IF Comp ’10 – J. Robinson Wheeler’s The 12:54 to Asgard!

October 7, 2010

Before we get into — oh, what are we playing next?  (What’s everyone else playing?  What’s Mick playing?)  Let’s see, random.org suggests The 12:54 to Asgard by J. Robinson Wheeler.  I’ve met J. Robinson Wheeler.  He was nice.  Had a sweet hat.  I have not been J. Robinson Wheeler, though, so I could not tell you whether or not his mind is a hell.

Oh, but yeah, I wanted to share these with you.  Of all the search terms that have brought you people to this site recently, they are my favorites:

deep pyssey
put super sexi
confuse a cat
i think that sausages are magic because
hermaphrodite giant
light crack cloud
cab you catch chlamydia through the mout

I would profess to be deeply disturbed by all of you if my own personal search history did not consist of:

pudding farts
cats wearing suits
horrorshow dildo
frank sinatra barfight
ectopic pregnancy
crispin glover smoking
corn hole tournament
poodle exercise
taco bell sauce packets vs. sobe caps
our friend the beaver

In my defense, the poodle exercise video is pretty amazing.  Let’s play a game!

[spoilers begin here]

Oh, is it storming in the game?  It’s storming in real life.  Yes, in the desert.  I know.  I am just that Method.

Huh.  I’m surrounded by water and electrical cables in a game called The 12:54 to Asgard.  My life expectancy cannot be high.  On the other hand, my afterlife expectancy is better than usual, so let’s call it a tie.

>x hammer
It’s a hammer. A great hammer. You love this hammer.
Huh.  Am I Thor here?  What would a nice thunder god be doing in a shitty job like this?

>screw tile to roof
I only understood you as far as wanting to screw the roof tile.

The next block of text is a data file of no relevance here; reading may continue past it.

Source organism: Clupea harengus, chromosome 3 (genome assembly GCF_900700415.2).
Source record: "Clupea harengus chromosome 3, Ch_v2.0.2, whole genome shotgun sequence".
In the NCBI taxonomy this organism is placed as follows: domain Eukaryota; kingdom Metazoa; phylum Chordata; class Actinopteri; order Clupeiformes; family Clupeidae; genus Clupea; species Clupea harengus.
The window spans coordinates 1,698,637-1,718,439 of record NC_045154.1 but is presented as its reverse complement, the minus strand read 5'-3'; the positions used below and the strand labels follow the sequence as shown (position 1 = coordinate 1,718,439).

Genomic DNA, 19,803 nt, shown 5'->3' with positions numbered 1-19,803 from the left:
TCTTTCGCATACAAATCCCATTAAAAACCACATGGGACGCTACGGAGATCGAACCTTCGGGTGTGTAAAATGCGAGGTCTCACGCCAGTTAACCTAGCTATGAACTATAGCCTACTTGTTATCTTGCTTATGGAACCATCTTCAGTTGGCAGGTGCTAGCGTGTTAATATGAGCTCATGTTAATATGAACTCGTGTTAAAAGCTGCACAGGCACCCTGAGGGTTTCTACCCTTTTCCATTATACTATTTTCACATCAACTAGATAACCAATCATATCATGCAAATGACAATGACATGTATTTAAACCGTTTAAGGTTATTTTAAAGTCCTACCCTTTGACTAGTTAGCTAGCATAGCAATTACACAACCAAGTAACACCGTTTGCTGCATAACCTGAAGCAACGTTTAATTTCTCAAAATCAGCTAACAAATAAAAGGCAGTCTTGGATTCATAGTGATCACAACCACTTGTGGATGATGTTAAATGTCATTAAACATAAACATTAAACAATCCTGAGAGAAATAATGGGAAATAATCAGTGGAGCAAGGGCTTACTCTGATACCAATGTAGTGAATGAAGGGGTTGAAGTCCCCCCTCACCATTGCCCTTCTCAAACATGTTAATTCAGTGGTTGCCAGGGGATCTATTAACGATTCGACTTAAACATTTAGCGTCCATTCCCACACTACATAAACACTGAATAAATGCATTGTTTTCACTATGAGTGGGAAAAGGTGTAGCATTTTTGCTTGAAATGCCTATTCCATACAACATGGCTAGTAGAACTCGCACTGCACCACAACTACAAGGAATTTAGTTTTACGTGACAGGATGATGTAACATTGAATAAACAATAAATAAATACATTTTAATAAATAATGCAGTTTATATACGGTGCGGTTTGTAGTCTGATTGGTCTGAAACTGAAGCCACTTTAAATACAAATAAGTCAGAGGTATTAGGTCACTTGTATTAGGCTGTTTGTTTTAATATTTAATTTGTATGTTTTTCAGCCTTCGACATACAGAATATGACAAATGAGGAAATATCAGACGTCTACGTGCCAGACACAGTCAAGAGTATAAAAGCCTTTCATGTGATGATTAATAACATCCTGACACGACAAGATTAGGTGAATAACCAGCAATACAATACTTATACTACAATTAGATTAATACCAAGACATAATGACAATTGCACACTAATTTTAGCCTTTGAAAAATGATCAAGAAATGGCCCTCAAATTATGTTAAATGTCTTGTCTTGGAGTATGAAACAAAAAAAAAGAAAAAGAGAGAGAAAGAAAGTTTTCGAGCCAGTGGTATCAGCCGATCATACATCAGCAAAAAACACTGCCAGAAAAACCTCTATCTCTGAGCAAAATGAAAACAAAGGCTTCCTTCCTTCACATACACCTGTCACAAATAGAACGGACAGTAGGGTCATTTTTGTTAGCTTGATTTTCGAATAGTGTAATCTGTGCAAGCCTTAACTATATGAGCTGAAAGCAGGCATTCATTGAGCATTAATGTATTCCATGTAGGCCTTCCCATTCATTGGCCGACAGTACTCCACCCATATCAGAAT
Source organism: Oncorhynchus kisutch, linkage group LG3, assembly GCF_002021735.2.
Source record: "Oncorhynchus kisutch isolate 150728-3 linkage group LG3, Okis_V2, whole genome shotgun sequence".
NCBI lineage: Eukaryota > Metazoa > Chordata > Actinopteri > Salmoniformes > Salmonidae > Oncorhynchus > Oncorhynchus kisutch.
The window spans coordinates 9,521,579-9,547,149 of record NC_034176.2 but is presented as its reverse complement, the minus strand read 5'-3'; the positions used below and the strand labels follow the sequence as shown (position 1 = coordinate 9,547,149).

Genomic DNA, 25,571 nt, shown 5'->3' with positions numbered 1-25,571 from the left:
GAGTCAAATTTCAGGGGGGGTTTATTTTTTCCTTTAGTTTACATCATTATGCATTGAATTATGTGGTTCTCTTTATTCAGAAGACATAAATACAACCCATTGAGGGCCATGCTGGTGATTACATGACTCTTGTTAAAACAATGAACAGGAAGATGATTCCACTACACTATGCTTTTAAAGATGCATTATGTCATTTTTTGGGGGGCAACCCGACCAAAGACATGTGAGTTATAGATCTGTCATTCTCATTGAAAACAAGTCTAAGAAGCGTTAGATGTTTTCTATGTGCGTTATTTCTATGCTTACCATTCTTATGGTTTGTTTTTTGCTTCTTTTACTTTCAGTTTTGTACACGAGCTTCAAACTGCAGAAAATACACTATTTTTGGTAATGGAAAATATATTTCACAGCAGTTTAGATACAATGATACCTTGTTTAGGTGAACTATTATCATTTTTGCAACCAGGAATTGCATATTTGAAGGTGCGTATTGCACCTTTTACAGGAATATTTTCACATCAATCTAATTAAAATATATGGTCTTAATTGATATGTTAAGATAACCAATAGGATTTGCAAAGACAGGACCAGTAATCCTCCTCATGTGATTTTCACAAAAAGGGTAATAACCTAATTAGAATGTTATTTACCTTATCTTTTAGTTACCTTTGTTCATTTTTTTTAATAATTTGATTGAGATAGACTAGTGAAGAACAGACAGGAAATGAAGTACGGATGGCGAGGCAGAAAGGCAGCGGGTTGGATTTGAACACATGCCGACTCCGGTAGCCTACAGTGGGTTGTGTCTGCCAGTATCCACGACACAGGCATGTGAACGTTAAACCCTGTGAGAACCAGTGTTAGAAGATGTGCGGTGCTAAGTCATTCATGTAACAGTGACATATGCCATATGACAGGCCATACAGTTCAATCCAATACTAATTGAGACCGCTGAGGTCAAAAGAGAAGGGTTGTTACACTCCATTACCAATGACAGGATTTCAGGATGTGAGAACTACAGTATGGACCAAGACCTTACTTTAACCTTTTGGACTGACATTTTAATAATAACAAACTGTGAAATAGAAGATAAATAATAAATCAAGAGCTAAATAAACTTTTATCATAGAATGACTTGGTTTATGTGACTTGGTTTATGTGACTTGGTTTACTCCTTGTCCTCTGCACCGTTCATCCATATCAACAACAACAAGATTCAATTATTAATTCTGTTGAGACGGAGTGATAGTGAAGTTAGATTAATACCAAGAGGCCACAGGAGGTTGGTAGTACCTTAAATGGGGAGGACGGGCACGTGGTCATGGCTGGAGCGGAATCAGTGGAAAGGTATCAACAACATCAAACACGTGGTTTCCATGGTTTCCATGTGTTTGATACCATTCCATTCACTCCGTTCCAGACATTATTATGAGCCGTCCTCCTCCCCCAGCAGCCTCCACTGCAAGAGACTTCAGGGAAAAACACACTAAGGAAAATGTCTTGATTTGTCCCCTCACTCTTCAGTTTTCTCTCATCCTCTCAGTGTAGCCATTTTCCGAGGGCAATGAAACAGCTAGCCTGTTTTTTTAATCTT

Man, screw all these roof tiles.  And this horse.  I don’t even know why we have this horse.  Oh, wait, we don’t.

Little bit of weirdness here with the main leak being an object.  I just got asked what I wanted to tape it to.  (Also I get the feeling there should be more text than “You put the roof tile on the main leak?”)

I don’t freaking know from this puzzle.  It seems like the leak will only accept one object as being “on” it.  When that object is the roof tile, the leak is partially plugged, but water still gets around the edges and I have no idea what to do about that.  No hints in this release, either.  Feel like it’s too soon to pop the ol’ WC, so I guess I’ll flail a bit more.  Eh, screw it, no I won’t.

Screwdriver?  What scre- oh, I can climb the rigging?  Guess I will do that then!

Oh, huh, this props corner is also a room I had no idea existed.  That could be part of my problem, or in fact all of it.

Hmm.  I feel like I ought to plant this seed and pour some fertilizer on it.

Why would the walkthrough encourage me to lick this rutabaga if I’m just going to taste nothing unexpected?  Oh, wait, that is in fact exactly what rutabagas taste like.  I forgot.

You shake the shock out of your head and wipe the mud from your jeans and look around. Wait, where’s the damn roof tile? WTF?
It says this every time I enter the room, which is often, because I’m not really sure what I’m doing.

No kidding, I died?  That’s a surprise.

Huh.  This bit with the turnstiles is really interesting.

I seem to have lost my feather boa.  This makes me sad.

Hmm.  I’ve lost my nails, too.  And, oh no, my hammer!  I loved that hammer!  I’m sort of stuck, I think.  I went through the quartz turnstile and now I’m back in the studio, presumably before I died (since I’m not all splattered all over the floor), but I can’t die that way again because my hammer and nails are missing.  You would think that I’d be able to kill myself easily in a room full of water and electricity, but I’m finding it difficult.

Oh, hey, I could drink this bleach.  That sounds like a plan.
You double over and collapse on the floor, retching over and over again, snot pouring out of your nose and tears streaming out of your eyes, convulsing to the point of exhaustion. It is long and slow and horrible, and you spend the entire time regretting it. When blackness overtakes your mind and dulls some of the torture in your body, it isn’t a relief or a comfort. It is just being helplessly alone and very, very cold.
Winners don’t drink bleach, kids.  You heard the man.  Stay in school.

Oh, shit, all that and I guess I didn’t even have the suitcase.  I suck at dying!

>take all
leaky roof: You took a leak before you left the house tonight.
That cracked me up.

>fix watch
That is broken.
>fix host
He is broken.
>fix me
You are broken.
Okay, now you’re just being creepy.